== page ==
We have had much in the way of warm words, with phrases such as “do all we can to help”—that has been said again today—but what do they mean in practical terms? The asks from the unions have been well rehearsed today, and I would like to add to them. The unions want fast action to protect the order books to ensure the businesses are saleable. It is crucial to the future of Llanwern and Orb that they are not undermined by seepage of business elsewhere before any sale or transferring of work. The unions want time for the sale, as my hon. Friend the Member for Middlesbrough South and East Cleveland (Tom Blenkinsop) has said. It is important to know the timescale. Long Products took nine months, and Tata appears to be saying four months. As the shadow Business Secretary has said, we need time for an appropriate consideration of offers. What is the news on the Secretary of State working with Tata to ensure that it is a responsible seller?

I have many steelworkers in my constituency but also a large number of steel pensioners. Can the Government give those pensioners and future steel pensioners some reassurance about their pension fund, and can the Secretary of State outline the actions that the Government are taking?

The asks from the steel industry in recent times have been for action on Chinese dumping, on which the Government have failed. They have also failed to act on the lesser duty rule. It is ironic that while our Government have been slow to act on tariffs to protect our industry, the Chinese Government have just imposed 46% tariffs on electrical steel. Although Orb no longer exports to China, companies in other countries do. They will be looking for alternative customers in other countries, and that could mean issues down the line for our electrical steel industry sales.

We have asked for action on energy prices. That took two years to deliver, and is only just coming through now. That is too slow. We need real action on procurement, not simply the souped-up advice note that came out last week. Will the Minister tell us today what specific projects he has in mind? The Welsh Government have done all they can to help with the levers that they have had at their disposal. That has included setting up the steel taskforce to work on practical ways to help. I know from my union reps who came here yesterday how much that relationship is valued.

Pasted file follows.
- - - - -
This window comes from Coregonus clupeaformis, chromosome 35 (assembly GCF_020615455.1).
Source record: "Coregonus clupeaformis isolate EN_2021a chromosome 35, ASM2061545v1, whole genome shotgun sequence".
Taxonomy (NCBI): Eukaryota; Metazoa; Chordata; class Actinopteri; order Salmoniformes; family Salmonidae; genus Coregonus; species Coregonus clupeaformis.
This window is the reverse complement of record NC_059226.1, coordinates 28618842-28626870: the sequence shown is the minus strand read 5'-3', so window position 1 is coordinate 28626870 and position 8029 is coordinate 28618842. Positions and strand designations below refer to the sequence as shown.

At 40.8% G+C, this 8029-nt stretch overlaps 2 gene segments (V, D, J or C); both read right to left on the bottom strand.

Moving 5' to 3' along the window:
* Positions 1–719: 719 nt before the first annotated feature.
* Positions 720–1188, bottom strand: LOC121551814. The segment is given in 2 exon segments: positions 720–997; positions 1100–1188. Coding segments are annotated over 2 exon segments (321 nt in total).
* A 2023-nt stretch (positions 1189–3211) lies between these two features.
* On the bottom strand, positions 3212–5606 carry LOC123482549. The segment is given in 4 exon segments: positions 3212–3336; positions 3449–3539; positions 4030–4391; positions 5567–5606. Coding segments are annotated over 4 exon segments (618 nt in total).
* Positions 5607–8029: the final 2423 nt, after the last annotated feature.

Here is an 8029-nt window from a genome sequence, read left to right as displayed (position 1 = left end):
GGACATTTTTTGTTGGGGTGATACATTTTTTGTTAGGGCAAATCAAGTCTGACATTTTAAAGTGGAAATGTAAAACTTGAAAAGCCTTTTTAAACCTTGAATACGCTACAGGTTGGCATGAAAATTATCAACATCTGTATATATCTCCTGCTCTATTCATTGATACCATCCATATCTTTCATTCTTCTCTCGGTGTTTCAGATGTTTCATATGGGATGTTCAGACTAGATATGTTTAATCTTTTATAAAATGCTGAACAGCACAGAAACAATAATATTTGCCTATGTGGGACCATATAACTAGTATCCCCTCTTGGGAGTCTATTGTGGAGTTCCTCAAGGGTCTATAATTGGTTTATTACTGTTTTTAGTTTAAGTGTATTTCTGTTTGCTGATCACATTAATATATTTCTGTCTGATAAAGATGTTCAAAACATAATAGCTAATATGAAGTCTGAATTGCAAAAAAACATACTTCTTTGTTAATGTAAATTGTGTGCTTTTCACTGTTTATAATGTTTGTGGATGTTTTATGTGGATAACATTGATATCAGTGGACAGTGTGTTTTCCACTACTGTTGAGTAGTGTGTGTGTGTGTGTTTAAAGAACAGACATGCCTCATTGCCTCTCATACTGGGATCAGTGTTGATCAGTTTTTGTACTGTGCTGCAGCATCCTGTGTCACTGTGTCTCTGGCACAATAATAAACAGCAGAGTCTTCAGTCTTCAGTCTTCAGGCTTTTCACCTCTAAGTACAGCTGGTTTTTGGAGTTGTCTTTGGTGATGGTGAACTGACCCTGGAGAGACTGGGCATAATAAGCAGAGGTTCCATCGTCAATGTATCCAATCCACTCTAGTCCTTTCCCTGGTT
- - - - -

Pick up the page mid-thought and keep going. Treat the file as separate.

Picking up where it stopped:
References were made yesterday to grandstanding, and they have been repeated today. I assure hon. Members on both sides of the House that steel group members have raised issues to do with steel time and time again in the Chamber. It is not grandstanding; it is personal. It is personal because our constituents are loyal, resourceful, highly skilled and incredibly hard-working. We understand what they are going through in tough times. These are valued jobs.

The issue is also personal because I look around the Chamber and see my hon. Friend the Member for Cardiff West (Kevin Brennan), who worked at Llanwern, as did his dad; I see my hon. Friend the Member for Torfaen (Nick Thomas-Symonds), whose dad also worked there. I see my neighbour, my hon. Friend the Member for Newport West (Paul Flynn), who worked as an industrial chemist in Llanwern. My parents met in the steel industry at Ebbw Vale. There are many others. We cannot let our steelworkers down, and I make no apology for speaking up for them."

 

Note:

Here is a link to a recording of my speech.

https://hansard.parliament.uk/Commons/2016-04-12/debates/16041234000002/UKSteelIndustry#contribution-16041238000066

Emergency Steel Debate 12th April

Yesterday the Speaker of the House of Commons agreed to a request from Labour MPs for an emergency debate on steel. Here is my contribution: